The main finding of our study is that light to moderate drinkers of alcohol have better LAF than alcohol abstainers. Although this difference is modest in absolute magnitude, the p values, the consistency in stratified subgroup analyses, and the independence from strictly defined baseline illness make a chance difference unlikely. However, because these data are cross-sectional, interpretation of better LAF as a possible causal benefit of alcohol drinking requires great caution.
One important problem of alcohol categorization relevant to this study, known as the “sick quitter” hypothesis,18
is present in analyses that use all nondrinkers as the referent group. Such categorization fails to separate ex-drinkers from lifelong abstainers. Because ex-drinkers include some who quit drinking because of alcohol-related or other medical problems, this could increase the likelihood of illness among the non-drinker category and make light to moderate drinkers spuriously appear healthier. This issue has been raised for observational studies that show less coronary artery disease risk among light to moderate drinkers than among abstainers.18
Although the alcohol-coronary instance is refuted by studies that use lifelong abstainers as the referent,19
alcohol data for the present analysis of LAF does not enable such direct refutation.
… light to moderate drinkers of alcohol have better lung airway flow than alcohol abstainers.
We attempted to deal with the “sick quitter” problem by studying the subcohort with no evidence of CR disease. A caveat is that because many healthy persons have nonspecific CR symptoms, a proportion of persons in the CR “yes” group were probably free of actual CR disease. In creating this CR composite, we intended to be inclusive in order to derive a group truly free of CR disease. We reason that the “no CR” group, with negative responses to all queries, was unlikely to have quit drinking because of cardiovascular or lung disease. Thus, the better LAF in light to moderate drinkers in this subgroup adds substantial credibility to a possible lung function benefit of light drinking.
The broadness of the category of two or fewer drinks per day precludes ascertainment of a possible threshold. These persons composed more than half of study participants, and, even assuming truthful reporting, include a range from occasional drinking (less than one drink per month) to intake of two large drinks daily. Furthermore, the group almost surely includes heavier drinkers who underreport. By inclusion of some heavy drinkers as “light to moderate” drinkers, underreporting, in a situation where light but not heavy drinking has a possible benefit, diminishes the apparent benefit. In this connection, the decreased prevalence of impaired LAF among those reporting having three to five drinks per day strengthens the validity of our main finding.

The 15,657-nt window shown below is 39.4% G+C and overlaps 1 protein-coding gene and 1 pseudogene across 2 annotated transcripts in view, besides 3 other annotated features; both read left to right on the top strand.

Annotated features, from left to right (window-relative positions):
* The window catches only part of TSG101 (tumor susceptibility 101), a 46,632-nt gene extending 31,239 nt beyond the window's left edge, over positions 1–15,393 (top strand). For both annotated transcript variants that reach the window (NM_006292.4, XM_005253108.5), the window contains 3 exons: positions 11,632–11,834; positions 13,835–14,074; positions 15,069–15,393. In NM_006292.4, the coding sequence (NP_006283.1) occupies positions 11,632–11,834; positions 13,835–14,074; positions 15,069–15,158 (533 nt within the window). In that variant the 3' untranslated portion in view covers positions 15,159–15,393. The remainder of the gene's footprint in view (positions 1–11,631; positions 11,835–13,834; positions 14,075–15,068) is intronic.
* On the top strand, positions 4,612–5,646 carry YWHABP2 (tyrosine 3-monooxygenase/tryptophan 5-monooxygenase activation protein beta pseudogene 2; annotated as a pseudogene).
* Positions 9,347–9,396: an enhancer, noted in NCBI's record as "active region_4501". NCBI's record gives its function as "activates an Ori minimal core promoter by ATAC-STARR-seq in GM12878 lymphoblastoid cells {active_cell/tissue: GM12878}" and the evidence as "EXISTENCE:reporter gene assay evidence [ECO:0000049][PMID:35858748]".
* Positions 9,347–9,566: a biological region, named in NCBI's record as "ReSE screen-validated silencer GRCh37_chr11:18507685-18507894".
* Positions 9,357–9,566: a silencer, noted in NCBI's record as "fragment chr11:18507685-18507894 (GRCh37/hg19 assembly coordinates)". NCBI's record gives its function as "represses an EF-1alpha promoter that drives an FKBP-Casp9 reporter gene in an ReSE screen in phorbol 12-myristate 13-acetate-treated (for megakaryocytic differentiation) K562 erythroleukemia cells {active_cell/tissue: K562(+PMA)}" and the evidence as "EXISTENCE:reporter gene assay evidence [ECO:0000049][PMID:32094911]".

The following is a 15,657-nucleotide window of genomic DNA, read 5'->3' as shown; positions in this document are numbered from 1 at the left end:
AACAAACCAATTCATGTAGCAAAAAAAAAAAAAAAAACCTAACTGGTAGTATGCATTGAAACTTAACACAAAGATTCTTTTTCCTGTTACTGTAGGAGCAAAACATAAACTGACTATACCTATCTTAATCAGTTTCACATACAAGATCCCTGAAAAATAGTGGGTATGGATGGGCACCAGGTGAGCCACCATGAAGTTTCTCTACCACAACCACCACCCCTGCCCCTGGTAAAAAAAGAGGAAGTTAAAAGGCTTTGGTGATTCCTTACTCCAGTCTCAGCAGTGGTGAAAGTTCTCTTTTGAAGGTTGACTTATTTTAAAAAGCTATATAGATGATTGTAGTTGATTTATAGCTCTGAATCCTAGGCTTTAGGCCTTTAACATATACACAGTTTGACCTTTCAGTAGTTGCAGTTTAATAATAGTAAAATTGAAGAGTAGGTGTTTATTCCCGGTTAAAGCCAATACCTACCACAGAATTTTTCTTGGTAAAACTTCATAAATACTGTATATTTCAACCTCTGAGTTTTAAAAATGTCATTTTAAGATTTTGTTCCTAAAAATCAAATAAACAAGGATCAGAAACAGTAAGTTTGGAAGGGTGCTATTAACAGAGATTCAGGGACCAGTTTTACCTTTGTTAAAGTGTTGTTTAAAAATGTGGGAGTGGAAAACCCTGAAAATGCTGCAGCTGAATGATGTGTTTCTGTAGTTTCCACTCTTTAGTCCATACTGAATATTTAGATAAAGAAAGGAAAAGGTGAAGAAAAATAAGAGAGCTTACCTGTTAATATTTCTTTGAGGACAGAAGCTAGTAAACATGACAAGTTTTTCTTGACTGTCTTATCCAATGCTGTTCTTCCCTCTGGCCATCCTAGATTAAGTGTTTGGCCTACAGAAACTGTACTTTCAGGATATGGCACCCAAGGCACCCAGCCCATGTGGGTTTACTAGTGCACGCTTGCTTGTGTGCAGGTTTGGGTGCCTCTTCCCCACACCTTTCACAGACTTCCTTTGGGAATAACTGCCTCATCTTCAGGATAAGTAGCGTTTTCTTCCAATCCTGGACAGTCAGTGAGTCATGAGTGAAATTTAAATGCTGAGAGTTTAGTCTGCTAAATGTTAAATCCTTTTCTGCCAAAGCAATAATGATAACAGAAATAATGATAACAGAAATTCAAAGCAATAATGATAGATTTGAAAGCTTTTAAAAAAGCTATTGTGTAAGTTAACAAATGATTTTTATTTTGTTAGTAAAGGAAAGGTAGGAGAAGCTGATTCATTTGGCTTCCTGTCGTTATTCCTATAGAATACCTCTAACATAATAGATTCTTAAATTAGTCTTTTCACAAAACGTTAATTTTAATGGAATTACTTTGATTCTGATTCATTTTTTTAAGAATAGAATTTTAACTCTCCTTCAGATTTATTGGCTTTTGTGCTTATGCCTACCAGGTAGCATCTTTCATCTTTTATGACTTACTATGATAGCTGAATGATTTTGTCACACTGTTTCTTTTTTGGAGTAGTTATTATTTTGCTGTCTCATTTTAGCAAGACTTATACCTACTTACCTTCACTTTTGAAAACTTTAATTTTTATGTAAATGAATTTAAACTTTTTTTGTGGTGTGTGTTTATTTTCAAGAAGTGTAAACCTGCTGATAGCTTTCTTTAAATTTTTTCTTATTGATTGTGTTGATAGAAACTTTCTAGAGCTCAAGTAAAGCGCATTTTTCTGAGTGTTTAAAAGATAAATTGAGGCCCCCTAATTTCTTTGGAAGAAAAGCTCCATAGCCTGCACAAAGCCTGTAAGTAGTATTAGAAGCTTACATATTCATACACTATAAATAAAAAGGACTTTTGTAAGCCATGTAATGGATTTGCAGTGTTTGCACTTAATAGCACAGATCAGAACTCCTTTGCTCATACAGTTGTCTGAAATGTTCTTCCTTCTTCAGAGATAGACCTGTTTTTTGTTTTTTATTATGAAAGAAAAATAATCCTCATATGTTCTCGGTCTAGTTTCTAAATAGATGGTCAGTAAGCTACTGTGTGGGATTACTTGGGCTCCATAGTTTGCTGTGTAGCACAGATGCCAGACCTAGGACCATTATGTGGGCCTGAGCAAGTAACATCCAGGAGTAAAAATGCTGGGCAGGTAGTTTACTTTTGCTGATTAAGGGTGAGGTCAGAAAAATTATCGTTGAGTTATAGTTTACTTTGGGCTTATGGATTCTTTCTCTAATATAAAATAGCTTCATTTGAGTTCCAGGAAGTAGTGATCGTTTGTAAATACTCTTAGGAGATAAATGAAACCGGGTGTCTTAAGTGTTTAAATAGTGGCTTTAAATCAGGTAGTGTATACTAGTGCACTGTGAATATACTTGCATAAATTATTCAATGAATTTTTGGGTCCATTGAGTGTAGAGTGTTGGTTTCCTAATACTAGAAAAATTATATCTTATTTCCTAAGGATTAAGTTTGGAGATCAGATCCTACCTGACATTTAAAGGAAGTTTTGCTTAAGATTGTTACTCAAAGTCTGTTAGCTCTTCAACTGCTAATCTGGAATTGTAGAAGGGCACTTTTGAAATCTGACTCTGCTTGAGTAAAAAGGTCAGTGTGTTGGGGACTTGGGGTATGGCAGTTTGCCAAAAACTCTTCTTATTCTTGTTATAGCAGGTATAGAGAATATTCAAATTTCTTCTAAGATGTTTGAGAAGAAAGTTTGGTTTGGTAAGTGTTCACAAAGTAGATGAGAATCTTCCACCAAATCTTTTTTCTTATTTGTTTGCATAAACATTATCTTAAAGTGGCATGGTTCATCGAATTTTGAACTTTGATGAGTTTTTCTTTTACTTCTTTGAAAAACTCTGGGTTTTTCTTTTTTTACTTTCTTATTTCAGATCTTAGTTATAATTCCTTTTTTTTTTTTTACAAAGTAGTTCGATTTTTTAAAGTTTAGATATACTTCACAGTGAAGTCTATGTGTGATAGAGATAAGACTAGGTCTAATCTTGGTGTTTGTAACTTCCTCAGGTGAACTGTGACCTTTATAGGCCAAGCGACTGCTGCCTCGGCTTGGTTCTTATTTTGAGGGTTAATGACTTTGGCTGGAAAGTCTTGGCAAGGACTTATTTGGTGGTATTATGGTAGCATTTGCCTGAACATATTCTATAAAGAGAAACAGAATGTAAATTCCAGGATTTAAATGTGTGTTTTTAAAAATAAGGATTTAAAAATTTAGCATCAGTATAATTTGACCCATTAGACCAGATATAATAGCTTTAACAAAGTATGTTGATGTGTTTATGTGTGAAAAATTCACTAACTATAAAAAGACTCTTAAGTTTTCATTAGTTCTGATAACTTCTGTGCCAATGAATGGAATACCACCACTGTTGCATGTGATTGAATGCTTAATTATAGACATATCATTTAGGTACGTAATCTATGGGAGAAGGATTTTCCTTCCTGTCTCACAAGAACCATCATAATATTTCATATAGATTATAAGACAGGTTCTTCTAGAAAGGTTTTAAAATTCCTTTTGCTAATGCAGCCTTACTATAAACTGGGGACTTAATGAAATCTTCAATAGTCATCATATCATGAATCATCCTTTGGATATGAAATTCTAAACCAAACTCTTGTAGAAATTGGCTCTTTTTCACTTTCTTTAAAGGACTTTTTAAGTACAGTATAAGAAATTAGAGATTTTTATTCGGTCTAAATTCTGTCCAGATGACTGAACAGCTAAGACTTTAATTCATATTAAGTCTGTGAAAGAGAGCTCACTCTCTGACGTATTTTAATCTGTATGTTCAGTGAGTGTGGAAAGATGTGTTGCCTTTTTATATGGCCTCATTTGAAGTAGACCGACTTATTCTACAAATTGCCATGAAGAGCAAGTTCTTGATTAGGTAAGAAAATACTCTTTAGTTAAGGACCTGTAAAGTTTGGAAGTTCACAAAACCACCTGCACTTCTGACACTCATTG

These measurements were performed with equipment that was technically inferior to more modern lung-testing machines. Thus, technical factors might be partially responsible for the relatively low FEV1 and FVC numbers we obtained (). However, the implausibility of a systematic relation of technical test aspects to alcohol drinking habits leaves these data valid for the analyses we did.
/FVC ratio is widely used as a screen for COPD. Because COPD is primarily a disease of smokers, the strong relationship between smoking and drinking20,21
makes it difficult to eliminate confounding when analyzing the possible role of alcohol in this condition. Thus, the lesser likelihood of a low FEV1
/FVC among never-smokers in our data () indicates independence of the finding from confounding by smoking.
A few reports have suggested a possible benefit by light to moderate alcohol intake for COPD. A retrospective autopsy study among male veterans showed an inverse relationship of alcohol consumption to emphysema.22
The Lung Health Study in 5887 Canadian smokers with airways obstruction23
found a significant protective effect of moderate drinking in men, but not women, for both hospitalizations and deaths. A 20-year mortality study among 2953 middle-aged men from several European countries24
showed a U-shaped relation between alcohol and COPD mortality.
Speculative mechanisms of potential benefit for LAF by moderate alcohol drinking include anti-inflammatory effects,22
improved mucociliary clearance,1,25
and antioxidant effects.12
Antioxidants in alcoholic beverages are most plentiful as nonalcohol phenolics, especially in red wine.26,27
A report of possible specific benefit for LAF by wine drinking12
found slightly more benefit for white than for red wine. We have no data in our study cohort about beverage choice.
Although benefit by alcohol is one possible explanation for our data, the numerous well-established harmful effects of heavy drinking include impaired lung defenses,1,28,29
with resultant increased susceptibility to infections. This disparity between the possible effects of moderate and heavy drinking must be kept in mind when considering advice to individuals or the general public.